Richard Harris is at his weariest, battle-scarred best...
Leading man Harris and director Boyd are still capable of invigorating British cinema with style and flair.
A fun retelling of the Lear story, taking great liberties with the play's text that makes for a certain amount of suspense even for those intimately familiar with the original.
| Original Score: A-
Neither an effective gangland thriller nor an achieved elegy for a lord undone.
Would get no love were it not for Harris' powerful performance.
| Original Score: C
We spend so much time trying desperately to get everything straight in our minds that the raw punch of the material passes us by.
| Original Score: 2/5
Suffice it to say that Shakespeare's sudden and violent ending doesn't translate well into a British crime drama.
| Original Score: 1.5/5
Harris's performance is one for the ages, but the others are also up to his mark.
| Original Score: 7/10
Watching Harris ham it up while physically and emotionally disintegrating over the course of the movie has a certain poignancy in light of his recent death, but Boyd's film offers little else of consequence.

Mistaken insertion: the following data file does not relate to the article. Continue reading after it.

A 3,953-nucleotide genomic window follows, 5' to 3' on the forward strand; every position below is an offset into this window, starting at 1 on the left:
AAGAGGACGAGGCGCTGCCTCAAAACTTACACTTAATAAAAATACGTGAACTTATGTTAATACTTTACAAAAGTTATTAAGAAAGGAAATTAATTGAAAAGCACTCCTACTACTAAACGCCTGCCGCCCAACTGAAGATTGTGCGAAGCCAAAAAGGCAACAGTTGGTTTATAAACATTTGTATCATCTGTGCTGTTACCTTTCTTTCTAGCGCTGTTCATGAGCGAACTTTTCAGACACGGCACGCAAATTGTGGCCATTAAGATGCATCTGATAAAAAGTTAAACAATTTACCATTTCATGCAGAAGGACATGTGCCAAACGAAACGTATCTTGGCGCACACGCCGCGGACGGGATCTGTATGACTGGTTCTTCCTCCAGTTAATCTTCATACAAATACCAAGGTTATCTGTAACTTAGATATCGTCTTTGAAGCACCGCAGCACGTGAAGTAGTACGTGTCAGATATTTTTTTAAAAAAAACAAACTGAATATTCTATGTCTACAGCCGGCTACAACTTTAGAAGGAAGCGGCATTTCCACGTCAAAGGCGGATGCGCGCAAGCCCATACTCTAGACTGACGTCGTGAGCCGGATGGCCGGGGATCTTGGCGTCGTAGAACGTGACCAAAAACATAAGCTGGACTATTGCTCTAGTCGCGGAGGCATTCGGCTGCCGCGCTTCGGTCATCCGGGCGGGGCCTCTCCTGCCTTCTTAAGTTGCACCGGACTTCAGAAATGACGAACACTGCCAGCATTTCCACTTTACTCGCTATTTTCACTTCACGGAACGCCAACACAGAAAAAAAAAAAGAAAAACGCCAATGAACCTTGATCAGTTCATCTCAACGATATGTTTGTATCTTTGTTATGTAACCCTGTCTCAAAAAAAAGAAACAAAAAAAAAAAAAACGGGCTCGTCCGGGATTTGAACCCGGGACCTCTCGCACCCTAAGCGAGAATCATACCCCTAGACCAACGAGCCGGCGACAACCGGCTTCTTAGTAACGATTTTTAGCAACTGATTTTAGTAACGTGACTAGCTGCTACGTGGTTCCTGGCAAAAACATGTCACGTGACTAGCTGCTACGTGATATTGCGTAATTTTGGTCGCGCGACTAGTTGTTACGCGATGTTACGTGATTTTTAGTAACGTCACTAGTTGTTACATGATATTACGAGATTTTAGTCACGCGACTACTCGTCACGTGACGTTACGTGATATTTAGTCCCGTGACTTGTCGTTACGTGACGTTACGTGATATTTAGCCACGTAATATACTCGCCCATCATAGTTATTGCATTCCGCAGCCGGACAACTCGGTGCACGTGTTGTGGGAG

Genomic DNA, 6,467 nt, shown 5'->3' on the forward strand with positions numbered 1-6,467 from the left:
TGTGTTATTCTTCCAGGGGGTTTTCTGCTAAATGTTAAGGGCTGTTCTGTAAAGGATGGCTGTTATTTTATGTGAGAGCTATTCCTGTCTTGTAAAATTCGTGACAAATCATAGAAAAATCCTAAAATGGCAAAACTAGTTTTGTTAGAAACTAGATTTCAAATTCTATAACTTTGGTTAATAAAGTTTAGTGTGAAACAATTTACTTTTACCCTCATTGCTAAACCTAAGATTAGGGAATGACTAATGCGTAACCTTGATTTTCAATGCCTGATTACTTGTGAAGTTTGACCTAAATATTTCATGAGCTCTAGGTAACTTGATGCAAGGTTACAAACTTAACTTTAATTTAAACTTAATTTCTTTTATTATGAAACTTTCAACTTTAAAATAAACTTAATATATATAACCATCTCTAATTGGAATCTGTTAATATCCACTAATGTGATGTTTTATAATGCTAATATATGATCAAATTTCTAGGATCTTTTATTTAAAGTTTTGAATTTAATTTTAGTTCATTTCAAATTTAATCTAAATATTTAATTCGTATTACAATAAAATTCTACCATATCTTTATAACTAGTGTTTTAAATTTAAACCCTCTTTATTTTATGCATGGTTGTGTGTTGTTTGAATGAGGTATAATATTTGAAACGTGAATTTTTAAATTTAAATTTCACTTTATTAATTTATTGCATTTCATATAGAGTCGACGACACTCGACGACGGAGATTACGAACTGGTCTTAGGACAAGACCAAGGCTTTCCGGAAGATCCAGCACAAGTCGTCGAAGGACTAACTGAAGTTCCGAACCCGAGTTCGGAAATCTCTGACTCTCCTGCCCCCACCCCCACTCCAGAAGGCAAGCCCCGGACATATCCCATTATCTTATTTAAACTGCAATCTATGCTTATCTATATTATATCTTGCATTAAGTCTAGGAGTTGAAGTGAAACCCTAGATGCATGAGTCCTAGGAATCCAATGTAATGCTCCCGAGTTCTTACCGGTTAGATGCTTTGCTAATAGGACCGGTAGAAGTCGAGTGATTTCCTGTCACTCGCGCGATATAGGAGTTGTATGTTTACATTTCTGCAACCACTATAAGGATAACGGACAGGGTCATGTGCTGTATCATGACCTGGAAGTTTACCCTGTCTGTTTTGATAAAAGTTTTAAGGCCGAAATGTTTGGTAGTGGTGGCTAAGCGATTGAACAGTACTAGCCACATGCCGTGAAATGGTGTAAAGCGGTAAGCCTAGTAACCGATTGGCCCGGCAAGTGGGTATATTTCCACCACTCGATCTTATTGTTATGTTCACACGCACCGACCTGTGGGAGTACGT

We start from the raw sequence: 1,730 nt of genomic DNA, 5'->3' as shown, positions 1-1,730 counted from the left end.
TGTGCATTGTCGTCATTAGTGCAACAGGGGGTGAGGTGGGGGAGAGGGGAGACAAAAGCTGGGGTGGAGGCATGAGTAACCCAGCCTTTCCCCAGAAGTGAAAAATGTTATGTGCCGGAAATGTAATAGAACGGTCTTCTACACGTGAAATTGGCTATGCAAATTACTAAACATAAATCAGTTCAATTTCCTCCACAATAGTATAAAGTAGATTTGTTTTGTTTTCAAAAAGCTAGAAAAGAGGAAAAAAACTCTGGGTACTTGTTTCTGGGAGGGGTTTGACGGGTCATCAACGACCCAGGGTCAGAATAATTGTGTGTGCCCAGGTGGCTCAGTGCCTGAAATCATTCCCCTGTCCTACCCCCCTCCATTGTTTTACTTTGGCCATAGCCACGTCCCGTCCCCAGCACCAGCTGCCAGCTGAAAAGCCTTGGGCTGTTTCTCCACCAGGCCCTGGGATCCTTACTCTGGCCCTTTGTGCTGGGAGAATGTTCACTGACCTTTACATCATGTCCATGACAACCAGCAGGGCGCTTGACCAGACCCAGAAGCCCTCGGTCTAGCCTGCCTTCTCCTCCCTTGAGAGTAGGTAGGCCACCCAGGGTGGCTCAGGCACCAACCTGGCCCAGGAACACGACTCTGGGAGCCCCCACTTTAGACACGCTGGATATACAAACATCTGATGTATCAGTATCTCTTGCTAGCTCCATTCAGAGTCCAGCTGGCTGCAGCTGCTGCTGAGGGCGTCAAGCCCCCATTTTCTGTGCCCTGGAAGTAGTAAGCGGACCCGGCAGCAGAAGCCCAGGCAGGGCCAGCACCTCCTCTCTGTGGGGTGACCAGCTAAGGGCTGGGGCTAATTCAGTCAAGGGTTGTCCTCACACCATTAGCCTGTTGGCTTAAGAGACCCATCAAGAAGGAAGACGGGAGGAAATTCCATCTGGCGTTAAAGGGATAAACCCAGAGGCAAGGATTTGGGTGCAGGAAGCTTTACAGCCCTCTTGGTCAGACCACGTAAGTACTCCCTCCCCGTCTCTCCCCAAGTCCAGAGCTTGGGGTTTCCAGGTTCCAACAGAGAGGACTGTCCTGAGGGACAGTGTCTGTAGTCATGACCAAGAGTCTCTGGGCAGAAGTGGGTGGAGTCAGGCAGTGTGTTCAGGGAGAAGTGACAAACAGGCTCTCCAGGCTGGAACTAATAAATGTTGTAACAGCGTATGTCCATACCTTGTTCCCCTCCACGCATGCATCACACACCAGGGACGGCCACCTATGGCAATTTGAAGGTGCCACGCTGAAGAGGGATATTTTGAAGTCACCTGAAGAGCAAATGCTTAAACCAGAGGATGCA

| Original Score: 2/4
Without Shakespeare's eloquent language, the update is dreary and sluggish.
| Original Score: 1/5
The cast reigns supreme, especially Harris, whose regal presence as the aging emperor of gangland grounds the story even as it suffers from narrative overload.
| Original Score: B-
The film lost me, and the sad twists of unrealistic mumbo jumbo crescendoing into pure mayhem ruined what could have been a thespian delight.
Whereas last year's exemplary Sexy Beast seemed to revitalize the British gangster movie, this equally brutal outing merely sustains it.
| Original Score: 2.5/4
Gaunt, silver-haired and leonine, [Harris] brings a tragic dimension and savage full-bodied wit and cunning to the aging Sandeman.
| Original Score: 3.5/5
A baffling subplot involving smuggling drugs inside Danish cows falls flat, and if you're going to alter the Bard's ending, you'd better have a good alternative.
Harris commands the screen, using his frailty to suggest the ravages of a life of corruption and ruthlessness.
This ponderous, heavy-handed version of King Lear almost makes me think it's best left to the Americans.
The plot is very clever, but Boyd weighs it down with too many characters and events, all intertwined and far too complicated to keep track of.
Boyd's screenplay (co-written with Guardian hack Nick Davies) has a florid turn of phrase that owes more to Guy Ritchie than the Bard of Avon.
| Original Score: 2/5